Familiar, Loving Skin.

Saturday morning cuddled up with me
and my headache. Oh, I have come to loathe
the way the skin of another
brushes mine.

In my mouth, I keep a wire brush
for these kinds of sentiment.
What does foreign skin want with mine?
I am not affection.
I am not security.
I am not love.

I am a long stick carved out of a fertile tree,
I wait with the rest to be carried away
for fire wood.

I do not ask you to touch me, but
burn me. Make me smolder
and burst into words that fit me comfortably
because the skin of another cannot.
My skin shrieks with the slightest of breeze.
It is angered and nervous.

A long time ago,
my familiar, loving skin was ripped from
my body, disassembled from its home. When I got
it back, I was distracted. It must have shrunk because
it does not fit properly now.

I have been wiggling in it for years, washing my insides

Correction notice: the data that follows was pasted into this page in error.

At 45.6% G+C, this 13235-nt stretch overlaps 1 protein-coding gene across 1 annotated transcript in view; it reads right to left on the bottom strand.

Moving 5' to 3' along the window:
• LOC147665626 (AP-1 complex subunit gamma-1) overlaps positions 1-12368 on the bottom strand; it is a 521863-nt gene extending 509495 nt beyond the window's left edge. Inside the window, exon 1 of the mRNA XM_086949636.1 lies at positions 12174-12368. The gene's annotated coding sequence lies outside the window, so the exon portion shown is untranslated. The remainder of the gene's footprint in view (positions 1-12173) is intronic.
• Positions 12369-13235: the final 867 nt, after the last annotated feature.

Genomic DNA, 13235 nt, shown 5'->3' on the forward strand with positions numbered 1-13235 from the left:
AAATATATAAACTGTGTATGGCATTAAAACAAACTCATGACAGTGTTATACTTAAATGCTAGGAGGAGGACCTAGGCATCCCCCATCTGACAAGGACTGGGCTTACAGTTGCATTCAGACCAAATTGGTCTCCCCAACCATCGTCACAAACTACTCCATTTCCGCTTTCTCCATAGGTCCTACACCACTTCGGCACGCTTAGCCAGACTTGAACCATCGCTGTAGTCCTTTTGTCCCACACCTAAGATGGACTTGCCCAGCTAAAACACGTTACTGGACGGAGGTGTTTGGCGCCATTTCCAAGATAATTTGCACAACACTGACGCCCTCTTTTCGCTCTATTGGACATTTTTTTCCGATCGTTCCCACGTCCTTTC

with cold water for deep compression, trying to find
the right size
for my bones and my muscles and all my dangling, angry
nerves, to fit.

Canker Sore

I think of my skeleton as a
canker, burning hollow in
a deep, deep cave.

My son cries about my skeleton and
I tell him,
“hush now! It is just bones. 
It is just white, not blood or bed.”
And it is not.

I have a long, thin canker and
I have a man with knitting hands.
He wraps me in warm stitches;
in strong pursuit.
He points me with pressed thumbs
just enough that
I pound with his heartbeat.

I am a canker and he is a mouth hosting
an ulcer. He cleans,
cauterizes me with searing tips and
I cry about my skeleton and he says,
“hush now, it is just bones.”
But, it is not.